No child labor (conflict free)
I use certified organic, fair-trade ingredients which I handcraft into a variety of different products from bars, barks & candy boxes to nibs, hot cacao & miniature bar sample bar boxes. My personal favorite is the trail mix bark. I use 60% dark chocolate, which is just the cacao bean and cane sugar, with all my favorite fruits & nuts (cashews, pistachios, blueberries …). I have a lot of “Vegan” products, and I do not currently use peanuts in any of my products.
My candies, creams & truffles are pretty big for holidays and special occasions. I keep these ingredients as simple as possible. The ganache that’s enrobed with the chocolate is just whole organic cream and my chocolate. I add different varieties of fruits & nuts.
I also do vegan creams and candies with organic coconut cream instead on occasions & special orders. I partner with other local businesses like “Proof Bakery” for a special french pastry that features my dark chocolate, and Decadent Macaroons for the ganache in macarons on special orders.
How do you think the industry will change over the next decade?
I hope to see myself partnering with many other “ethical” and “local” businesses to create a unique space where people can find products and produce that is local, clean, simple, and supports our growing community of local artisans. I think people deserve to know whats in their food and where it comes from. I don’t see anyone as competition. I think this is a very “old school” business mentality. We now have a very supportive community that allows us to all “collaborate” together and brings the community what they really want and need.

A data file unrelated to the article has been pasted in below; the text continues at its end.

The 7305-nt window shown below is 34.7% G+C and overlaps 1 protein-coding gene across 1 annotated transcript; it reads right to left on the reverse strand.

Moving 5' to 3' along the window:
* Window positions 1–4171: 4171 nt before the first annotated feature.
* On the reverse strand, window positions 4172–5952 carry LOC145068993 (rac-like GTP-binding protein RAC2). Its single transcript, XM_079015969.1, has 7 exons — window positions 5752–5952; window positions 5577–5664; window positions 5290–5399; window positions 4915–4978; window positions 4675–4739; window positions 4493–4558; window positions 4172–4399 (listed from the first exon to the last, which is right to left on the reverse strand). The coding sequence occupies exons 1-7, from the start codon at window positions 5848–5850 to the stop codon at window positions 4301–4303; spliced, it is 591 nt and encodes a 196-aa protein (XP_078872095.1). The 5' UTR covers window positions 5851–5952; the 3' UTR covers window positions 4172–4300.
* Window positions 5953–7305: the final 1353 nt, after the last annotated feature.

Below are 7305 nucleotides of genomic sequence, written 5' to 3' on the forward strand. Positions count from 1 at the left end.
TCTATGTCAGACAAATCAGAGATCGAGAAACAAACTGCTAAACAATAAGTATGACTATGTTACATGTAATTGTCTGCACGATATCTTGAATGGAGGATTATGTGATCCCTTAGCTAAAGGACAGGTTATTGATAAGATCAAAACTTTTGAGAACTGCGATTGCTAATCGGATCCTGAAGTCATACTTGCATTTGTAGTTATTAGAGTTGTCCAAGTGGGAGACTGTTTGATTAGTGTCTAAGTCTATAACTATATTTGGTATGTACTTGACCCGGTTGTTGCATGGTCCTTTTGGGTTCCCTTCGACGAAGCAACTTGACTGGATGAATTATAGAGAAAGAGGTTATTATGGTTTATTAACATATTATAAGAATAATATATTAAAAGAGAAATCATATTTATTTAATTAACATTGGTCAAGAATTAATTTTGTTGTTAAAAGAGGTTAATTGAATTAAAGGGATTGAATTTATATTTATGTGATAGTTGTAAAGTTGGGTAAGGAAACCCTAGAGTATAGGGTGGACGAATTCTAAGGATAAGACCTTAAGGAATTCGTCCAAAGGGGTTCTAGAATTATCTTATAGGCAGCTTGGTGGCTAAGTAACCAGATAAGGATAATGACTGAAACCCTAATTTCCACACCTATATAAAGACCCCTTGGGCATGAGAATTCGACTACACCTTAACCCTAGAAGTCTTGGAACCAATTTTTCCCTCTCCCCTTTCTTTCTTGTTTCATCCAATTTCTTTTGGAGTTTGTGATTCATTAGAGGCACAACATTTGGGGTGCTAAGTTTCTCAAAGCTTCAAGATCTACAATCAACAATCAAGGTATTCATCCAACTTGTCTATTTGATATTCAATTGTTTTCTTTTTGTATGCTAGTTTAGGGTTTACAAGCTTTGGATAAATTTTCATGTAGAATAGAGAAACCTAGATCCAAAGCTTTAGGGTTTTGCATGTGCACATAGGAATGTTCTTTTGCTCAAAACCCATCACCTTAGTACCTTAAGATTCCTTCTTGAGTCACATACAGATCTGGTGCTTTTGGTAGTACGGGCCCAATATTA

I am always meeting with “other” small local businesses, sharing, ideas and even partnering on products to make us both stronger. If I ever have my own storefront, I would gladly offer the other “craft artisan” chocolate makers in the valley a space in my shop. I would like the public to be able to see the whole process from bean to bar and even offer classes for those wanting to create their own creations. I would like to see a community where we all offer something very unique and different. I also have a passion for creating global awareness for nations that need “fair-trade” and ethical business partners. I think if we can work together, we can create something bigger than us.
- Bars $4.50 ea
- Large Candy Boxes (15 pieces) $22.50
- Trail Mix Bark $8.00
- Medium Candy Boxes (8 pieces) $12.00
- Small Candy Boxes (4 pieces) $6.00
- Address: 1509 N AZ Ave, Chandler AZ 85225 (Merchant Square & Highland Yard)
2055 S Power Rd, Mesa AZ 85209 (Power Square Mall)
744 W Elliot Rd #103 Tempe AZ 85284 (Fiesta Flowers)
- Website: dnachocolate.com
- Phone: 480.309.2162
- Email: firstname.lastname@example.org
Anna Rochelle Imagery, Highland Yard Vintage, Proof Bakery